There are 500 new “smart” trashcans spread throughout the Santa Monica coastline. While these trashcans are not smart enough to pick up litter on its own, they can update you on just about everything happening within a few feet of your location at the beach. All of this can be done on your smart phone, thanks to the Santa Monica Beachcast and a QR code.
In a joint effort between Heal the Bay and the City of Santa Monica, the nearly 5-mile stretch of beach between Santa Monica Canyon and Venice Beach is now populated with new blue trashcans with colorful artwork and a QR code “linking smart phone users to the new Santa Monica Beachcast.”
At the top portion of the new blue trashcans there is a QR code box, compatible with most smart phones. A smart phone user can aim their smart phone’s camera at the QR code box, which scans the code, and within moments the phone’s web browser connects to the Santa Monica Beachcast.
Once on the Santa Monica Beachcast, a smart phone user can check the latest Twitter updates for the surrounding community, have immediate access to emergency contacts beyond 911, stay informed on tips on how to keep the beach clean, stay abreast of the latest surf or weather conditions in their immediate area, read the most recent beach report cards, and even volunteer for Heal the Bay’s beach cleanups.
“We’ve got a trash can on the beach, we have an opportunity to really try to grab the public with a really fetching message,” said Andrew Masmajian, the communications coordinator of the City’s Office of Sustainability and Environment. “This is the smartest beach (trash) can in America today. It’s a smart phone app you can scan from the sticker itself. The whole idea is to create a community.”
In addition to education and information, the Santa Monica Beachcast also has a little bit of entertainment in the form of a photo gallery, an interactive feature highlighting snapshots uploaded by fellow beachgoers who have taken their favorite pictures near the smart trashcan.
“The goal of the interactive gallery is to highlight the beauty of the beach and, in turn, provide the community with a stronger sense of pride and connectivity to the beach and each other,” Heal the Bay said in a statement.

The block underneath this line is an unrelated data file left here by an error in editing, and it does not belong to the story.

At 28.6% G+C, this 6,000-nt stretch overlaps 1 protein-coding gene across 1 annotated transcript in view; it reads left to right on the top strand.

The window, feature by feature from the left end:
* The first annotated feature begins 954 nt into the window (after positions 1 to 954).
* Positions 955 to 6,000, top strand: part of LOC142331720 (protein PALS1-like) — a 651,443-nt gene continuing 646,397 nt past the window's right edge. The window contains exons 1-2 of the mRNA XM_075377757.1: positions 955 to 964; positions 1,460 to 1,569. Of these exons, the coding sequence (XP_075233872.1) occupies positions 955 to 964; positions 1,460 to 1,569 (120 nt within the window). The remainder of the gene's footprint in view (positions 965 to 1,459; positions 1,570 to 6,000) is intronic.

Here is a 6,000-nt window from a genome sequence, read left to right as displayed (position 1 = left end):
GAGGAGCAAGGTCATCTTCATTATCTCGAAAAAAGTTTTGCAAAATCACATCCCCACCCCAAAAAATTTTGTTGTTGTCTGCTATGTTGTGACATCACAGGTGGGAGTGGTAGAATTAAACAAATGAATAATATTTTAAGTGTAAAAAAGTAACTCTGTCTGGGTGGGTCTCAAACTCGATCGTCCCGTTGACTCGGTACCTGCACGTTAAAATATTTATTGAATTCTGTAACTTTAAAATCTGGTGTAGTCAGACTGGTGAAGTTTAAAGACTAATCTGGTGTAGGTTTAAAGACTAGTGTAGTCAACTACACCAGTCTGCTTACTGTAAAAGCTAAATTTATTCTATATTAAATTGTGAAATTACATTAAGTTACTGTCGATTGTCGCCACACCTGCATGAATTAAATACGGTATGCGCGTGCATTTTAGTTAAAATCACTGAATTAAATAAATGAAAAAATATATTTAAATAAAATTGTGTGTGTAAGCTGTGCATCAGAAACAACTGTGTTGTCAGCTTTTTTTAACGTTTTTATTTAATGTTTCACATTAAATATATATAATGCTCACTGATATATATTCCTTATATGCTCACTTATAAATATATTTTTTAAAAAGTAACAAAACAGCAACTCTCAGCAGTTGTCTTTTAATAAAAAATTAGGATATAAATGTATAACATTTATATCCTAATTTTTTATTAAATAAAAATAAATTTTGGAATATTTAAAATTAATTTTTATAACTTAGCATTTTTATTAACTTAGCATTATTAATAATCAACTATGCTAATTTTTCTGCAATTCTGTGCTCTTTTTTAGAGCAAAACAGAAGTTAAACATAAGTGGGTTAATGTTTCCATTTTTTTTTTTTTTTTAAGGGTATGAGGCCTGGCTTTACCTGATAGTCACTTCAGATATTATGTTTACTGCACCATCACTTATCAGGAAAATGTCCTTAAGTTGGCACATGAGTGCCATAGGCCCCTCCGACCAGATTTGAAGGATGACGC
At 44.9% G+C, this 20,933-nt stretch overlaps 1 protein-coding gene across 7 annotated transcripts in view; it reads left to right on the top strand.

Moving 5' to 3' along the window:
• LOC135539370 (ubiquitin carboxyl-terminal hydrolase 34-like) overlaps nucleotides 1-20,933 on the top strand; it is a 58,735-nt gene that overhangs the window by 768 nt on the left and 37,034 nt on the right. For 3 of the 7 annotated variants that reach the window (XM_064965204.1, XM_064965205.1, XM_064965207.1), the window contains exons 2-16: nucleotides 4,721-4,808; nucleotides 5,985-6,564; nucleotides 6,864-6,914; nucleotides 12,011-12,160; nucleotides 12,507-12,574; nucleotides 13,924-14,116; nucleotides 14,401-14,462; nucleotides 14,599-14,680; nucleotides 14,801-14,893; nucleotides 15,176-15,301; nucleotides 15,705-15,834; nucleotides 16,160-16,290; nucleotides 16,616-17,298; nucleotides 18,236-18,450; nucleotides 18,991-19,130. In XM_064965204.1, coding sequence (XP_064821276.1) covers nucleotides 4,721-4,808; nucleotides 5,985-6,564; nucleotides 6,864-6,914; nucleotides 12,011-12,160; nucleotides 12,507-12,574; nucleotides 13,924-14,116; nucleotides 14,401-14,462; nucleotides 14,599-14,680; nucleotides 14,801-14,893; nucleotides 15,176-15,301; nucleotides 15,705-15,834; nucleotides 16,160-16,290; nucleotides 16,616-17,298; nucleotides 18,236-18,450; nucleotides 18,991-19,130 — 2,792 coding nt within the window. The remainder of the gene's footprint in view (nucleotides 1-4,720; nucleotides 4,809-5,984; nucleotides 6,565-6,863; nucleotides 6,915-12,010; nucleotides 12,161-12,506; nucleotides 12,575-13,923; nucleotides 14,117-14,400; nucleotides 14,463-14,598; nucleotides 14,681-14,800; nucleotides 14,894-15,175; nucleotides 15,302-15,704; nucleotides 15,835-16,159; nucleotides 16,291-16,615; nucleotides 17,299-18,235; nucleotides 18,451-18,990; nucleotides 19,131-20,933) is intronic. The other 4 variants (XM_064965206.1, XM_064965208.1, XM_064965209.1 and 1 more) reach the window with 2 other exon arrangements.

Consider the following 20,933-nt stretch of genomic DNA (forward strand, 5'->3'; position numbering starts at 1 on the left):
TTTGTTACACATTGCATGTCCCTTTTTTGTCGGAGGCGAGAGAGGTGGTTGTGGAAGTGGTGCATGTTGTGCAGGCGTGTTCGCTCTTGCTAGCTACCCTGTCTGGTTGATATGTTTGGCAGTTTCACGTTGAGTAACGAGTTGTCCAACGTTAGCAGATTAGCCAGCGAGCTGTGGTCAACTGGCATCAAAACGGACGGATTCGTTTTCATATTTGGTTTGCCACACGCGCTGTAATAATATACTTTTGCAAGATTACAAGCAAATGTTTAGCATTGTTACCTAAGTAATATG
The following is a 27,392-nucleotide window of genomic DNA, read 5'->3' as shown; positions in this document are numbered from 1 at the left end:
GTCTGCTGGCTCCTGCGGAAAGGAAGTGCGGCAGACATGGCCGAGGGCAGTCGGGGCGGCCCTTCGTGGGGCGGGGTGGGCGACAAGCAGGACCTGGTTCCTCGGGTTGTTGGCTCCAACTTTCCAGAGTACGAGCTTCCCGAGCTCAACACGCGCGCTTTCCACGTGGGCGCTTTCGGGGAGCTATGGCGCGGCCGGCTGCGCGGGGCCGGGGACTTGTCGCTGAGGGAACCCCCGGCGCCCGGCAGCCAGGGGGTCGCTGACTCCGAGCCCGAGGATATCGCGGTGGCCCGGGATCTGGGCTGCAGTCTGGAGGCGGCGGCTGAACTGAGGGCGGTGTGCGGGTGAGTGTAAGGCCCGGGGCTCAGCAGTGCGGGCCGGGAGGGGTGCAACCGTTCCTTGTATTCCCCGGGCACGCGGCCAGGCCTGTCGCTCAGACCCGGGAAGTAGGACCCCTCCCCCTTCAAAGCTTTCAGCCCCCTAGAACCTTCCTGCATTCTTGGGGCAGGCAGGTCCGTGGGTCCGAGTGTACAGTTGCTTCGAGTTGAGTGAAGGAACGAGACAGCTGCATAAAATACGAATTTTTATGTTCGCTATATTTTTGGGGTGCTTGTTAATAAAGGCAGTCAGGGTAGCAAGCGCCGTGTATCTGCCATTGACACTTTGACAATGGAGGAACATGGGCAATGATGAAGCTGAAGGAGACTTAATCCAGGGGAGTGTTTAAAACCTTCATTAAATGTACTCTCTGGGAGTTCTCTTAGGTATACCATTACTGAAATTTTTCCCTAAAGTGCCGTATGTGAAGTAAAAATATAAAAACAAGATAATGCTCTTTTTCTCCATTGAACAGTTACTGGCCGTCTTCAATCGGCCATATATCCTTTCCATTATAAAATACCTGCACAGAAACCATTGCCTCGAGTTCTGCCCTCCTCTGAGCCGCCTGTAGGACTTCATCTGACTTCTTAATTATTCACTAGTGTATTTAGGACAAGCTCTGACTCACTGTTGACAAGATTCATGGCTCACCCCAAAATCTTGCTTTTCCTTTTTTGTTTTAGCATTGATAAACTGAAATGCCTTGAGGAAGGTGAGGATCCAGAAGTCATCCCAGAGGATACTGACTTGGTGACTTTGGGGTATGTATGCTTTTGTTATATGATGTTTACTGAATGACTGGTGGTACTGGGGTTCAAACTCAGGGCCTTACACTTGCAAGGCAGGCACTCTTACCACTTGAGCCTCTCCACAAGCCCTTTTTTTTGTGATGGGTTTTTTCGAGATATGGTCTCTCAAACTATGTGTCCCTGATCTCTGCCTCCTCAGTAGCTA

With the trashcans officially debuting over the Memorial Day weekend, Heal the Bay spokesman Matthew King said the interactive trashcans are an ideal way to involve the community without playing the role of big brother.
“Instead of just lecturing people all the time (not to litter), we wanted to create something that is a little more interactive so that people are able to engage a little more and be more thoughtful about (the beach and the surrounding environment),” King said. “It also provides some value, where there is some information that we are giving back to people.”
Officials for both the City and Heal the Bay hope the new initiative will help reduce the amount of litter found on local beaches daily, as it is considered by many as “the wild open” and a national park.
“Our beaches are wild open space, as famous as any national park, and protecting them is one of our highest priorities,” Dean Kubani, director of the Office of Sustainability and the Environment, said in a statement. “This collaborative effort puts an exciting new twist on the vital public works infrastructure we provide every day to ensure that we ‘keep it out of the sand.’”
Advertising firm DDB LA worked together with Heal the Bay and the City in establishing the smart trashcan campaign, which was initiated about four months ago.